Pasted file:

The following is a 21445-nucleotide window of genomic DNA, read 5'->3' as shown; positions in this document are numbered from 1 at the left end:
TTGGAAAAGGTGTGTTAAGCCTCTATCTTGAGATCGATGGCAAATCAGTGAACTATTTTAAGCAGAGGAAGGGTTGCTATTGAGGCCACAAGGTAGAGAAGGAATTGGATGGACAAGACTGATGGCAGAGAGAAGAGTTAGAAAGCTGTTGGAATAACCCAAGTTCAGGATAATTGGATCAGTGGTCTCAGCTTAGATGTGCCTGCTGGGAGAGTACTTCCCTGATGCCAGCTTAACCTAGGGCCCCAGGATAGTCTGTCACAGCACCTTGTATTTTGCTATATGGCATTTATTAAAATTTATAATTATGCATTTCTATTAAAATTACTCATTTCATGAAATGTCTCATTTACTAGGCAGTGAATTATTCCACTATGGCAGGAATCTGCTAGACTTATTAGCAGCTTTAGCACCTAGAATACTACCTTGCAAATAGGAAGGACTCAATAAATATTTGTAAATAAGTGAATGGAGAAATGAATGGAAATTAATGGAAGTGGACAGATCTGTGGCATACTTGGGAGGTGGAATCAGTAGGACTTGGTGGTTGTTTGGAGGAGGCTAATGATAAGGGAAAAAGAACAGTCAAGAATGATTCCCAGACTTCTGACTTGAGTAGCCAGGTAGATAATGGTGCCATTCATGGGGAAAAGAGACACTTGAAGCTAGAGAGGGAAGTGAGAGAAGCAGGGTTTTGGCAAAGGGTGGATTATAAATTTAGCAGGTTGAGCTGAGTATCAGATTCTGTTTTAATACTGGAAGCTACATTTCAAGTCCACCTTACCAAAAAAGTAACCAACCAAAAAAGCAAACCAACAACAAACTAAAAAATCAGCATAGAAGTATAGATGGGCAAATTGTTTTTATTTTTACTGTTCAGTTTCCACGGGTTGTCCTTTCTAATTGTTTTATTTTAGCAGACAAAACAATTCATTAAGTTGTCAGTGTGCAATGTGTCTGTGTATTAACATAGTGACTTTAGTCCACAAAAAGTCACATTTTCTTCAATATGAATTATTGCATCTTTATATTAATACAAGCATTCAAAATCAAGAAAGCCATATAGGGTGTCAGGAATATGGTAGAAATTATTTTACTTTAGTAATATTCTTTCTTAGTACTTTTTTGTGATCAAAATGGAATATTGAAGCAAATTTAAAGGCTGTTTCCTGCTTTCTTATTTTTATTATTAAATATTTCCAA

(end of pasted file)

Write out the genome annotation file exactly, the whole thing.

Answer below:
The following is a 21445-nucleotide window of genomic DNA, read 5'->3' as shown; positions in this document are numbered from 1 at the left end:
TTGGAAAAGGTGTGTTAAGCCTCTATCTTGAGATCGATGGCAAATCAGTGAACTATTTTAAGCAGAGGAAGGGTTGCTATTGAGGCCACAAGGTAGAGAAGGAATTGGATGGACAAGACTGATGGCAGAGAGAAGAGTTAGAAAGCTGTTGGAATAACCCAAGTTCAGGATAATTGGATCAGTGGTCTCAGCTTAGATGTGCCTGCTGGGAGAGTACTTCCCTGATGCCAGCTTAACCTAGGGCCCCAGGATAGTCTGTCACAGCACCTTGTATTTTGCTATATGGCATTTATTAAAATTTATAATTATGCATTTCTATTAAAATTACTCATTTCATGAAATGTCTCATTTACTAGGCAGTGAATTATTCCACTATGGCAGGAATCTGCTAGACTTATTAGCAGCTTTAGCACCTAGAATACTACCTTGCAAATAGGAAGGACTCAATAAATATTTGTAAATAAGTGAATGGAGAAATGAATGGAAATTAATGGAAGTGGACAGATCTGTGGCATACTTGGGAGGTGGAATCAGTAGGACTTGGTGGTTGTTTGGAGGAGGCTAATGATAAGGGAAAAAGAACAGTCAAGAATGATTCCCAGACTTCTGACTTGAGTAGCCAGGTAGATAATGGTGCCATTCATGGGGAAAAGAGACACTTGAAGCTAGAGAGGGAAGTGAGAGAAGCAGGGTTTTGGCAAAGGGTGGATTATAAATTTAGCAGGTTGAGCTGAGTATCAGATTCTGTTTTAATACTGGAAGCTACATTTCAAGTCCACCTTACCAAAAAAGTAACCAACCAAAAAAGCAAACCAACAACAAACTAAAAAATCAGCATAGAAGTATAGATGGGCAAATTGTTTTTATTTTTACTGTTCAGTTTCCACGGGTTGTCCTTTCTAATTGTTTTATTTTAGCAGACAAAACAATTCATTAAGTTGTCAGTGTGCAATGTGTCTGTGTATTAACATAGTGACTTTAGTCCACAAAAAGTCACATTTTCTTCAATATGAATTATTGCATCTTTATATTAATACAAGCATTCAAAATCAAGAAAGCCATATAGGGTGTCAGGAATATGGTAGAAATTATTTTACTTTAGTAATATTCTTTCTTAGTACTTTTTTGTGATCAAAATGGAATATTGAAGCAAATTTAAAGGCTGTTTCCTGCTTTCTTATTTTTATTATTAAATATTTCCAA